Solar Needs to be Sustainable Too!

By Anthony Aguilar, ASU Solar Power Lab, PhD Candidate in the School of Electrical, Computer and Energy Engineering

A copper plated silicon heterojunction solar cell being held up in front of the ASU facility where it was created. ASU’s Solar Power Lab is the only public access facility in the United States that can completely produce a solar cell from a silicon wafer in-house.


Research into copper electroplating is fully under way at ASU due to the dramatic implications in terms of sustainability in the solar cell industry. Implementation of copper into a solar cell processing line would create a cheaper and more efficient solar cell that would not rely on any precious metals.


Colored Scanning Electron Microscope (SEM) image of electroplated copper finger showing excellent adhesion to silicon during a stress test. Adhesion tests are one of many tests performed to help industry determine physical quality of new types of metal electrodes (makes sure metal doesn’t scrape off during processing!).

Currently, the industry standard is to screen print a glass-silver paste to form the front electrode of the solar cell because it is a well-defined process that is capable of being performed in a matter of seconds. Companies are therefore reluctant to change their processing line to include new materials, such as copper. Unfortunately, silver is a precious metal that is used extensively by many industries. In most of these industries, the silver is used and thrown away in landfills because it is currently too difficult and expensive to extract or recycle. This quickly decreases the amount of usable silver on Earth. The solar industry uses ~8% of the world’s annual silver production and is expected to rise as solar becomes cheaper. A large field of research is being conducted on ways of electroplating copper to solar cells. Copper is much cheaper than silver and because electroplating deposits copper in a near pure form, a solar cell with a copper front grid would have a higher efficiency than its screen-printed glass-silver counterpart. Eventually, the decrease in silver quantity will lead to silver prices increasing, which would make conventional solar cells too expensive to produce. Only then will it be economically viable for industry to switch to copper electroplating.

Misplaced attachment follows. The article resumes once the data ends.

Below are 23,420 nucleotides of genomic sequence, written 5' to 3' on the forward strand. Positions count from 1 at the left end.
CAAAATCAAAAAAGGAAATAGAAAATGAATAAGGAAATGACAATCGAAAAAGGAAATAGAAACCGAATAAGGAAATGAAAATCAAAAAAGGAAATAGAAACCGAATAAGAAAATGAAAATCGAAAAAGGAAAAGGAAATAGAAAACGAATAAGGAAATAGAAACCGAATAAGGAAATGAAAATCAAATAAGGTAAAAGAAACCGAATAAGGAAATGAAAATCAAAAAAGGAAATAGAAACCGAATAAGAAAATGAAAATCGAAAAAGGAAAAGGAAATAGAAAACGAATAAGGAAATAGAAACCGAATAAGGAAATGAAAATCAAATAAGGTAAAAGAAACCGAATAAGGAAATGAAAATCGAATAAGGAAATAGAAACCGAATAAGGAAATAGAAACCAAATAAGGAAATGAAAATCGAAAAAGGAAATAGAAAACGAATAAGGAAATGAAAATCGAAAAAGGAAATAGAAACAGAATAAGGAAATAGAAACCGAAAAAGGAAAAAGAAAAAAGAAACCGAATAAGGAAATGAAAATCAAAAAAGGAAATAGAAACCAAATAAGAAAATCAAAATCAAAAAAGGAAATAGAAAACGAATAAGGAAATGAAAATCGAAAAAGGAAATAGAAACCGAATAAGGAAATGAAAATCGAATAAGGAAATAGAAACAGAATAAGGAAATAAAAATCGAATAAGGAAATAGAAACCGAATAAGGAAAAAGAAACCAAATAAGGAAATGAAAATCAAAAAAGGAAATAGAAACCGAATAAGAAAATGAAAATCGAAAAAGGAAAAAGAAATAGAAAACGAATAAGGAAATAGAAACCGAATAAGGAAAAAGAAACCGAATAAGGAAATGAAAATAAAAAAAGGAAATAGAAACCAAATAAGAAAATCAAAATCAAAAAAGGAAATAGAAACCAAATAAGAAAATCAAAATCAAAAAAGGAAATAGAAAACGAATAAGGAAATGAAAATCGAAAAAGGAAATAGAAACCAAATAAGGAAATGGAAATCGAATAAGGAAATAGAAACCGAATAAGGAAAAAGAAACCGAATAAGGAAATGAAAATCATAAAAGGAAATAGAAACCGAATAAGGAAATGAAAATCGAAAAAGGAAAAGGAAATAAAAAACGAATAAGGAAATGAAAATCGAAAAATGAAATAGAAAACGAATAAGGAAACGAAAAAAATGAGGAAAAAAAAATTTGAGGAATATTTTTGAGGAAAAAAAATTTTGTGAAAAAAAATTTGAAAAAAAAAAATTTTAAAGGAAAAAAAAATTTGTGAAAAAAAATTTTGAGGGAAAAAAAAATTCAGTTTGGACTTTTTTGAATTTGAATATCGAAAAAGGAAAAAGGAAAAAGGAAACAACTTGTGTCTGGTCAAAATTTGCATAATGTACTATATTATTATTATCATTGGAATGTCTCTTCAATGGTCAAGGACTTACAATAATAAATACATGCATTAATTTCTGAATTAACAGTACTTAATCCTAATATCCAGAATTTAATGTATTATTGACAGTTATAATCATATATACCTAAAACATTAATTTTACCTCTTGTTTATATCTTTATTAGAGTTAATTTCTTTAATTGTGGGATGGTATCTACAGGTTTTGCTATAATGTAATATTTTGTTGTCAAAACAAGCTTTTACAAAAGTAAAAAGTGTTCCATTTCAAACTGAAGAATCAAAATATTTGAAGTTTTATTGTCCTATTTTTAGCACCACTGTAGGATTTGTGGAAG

The Solar Power Lab at ASU is researching several different means of electroplating to make copper front grids economically viable now. If we can procure a method to making it appealing to industry, we can avoid being part of a larger problem when the silver eventually runs out.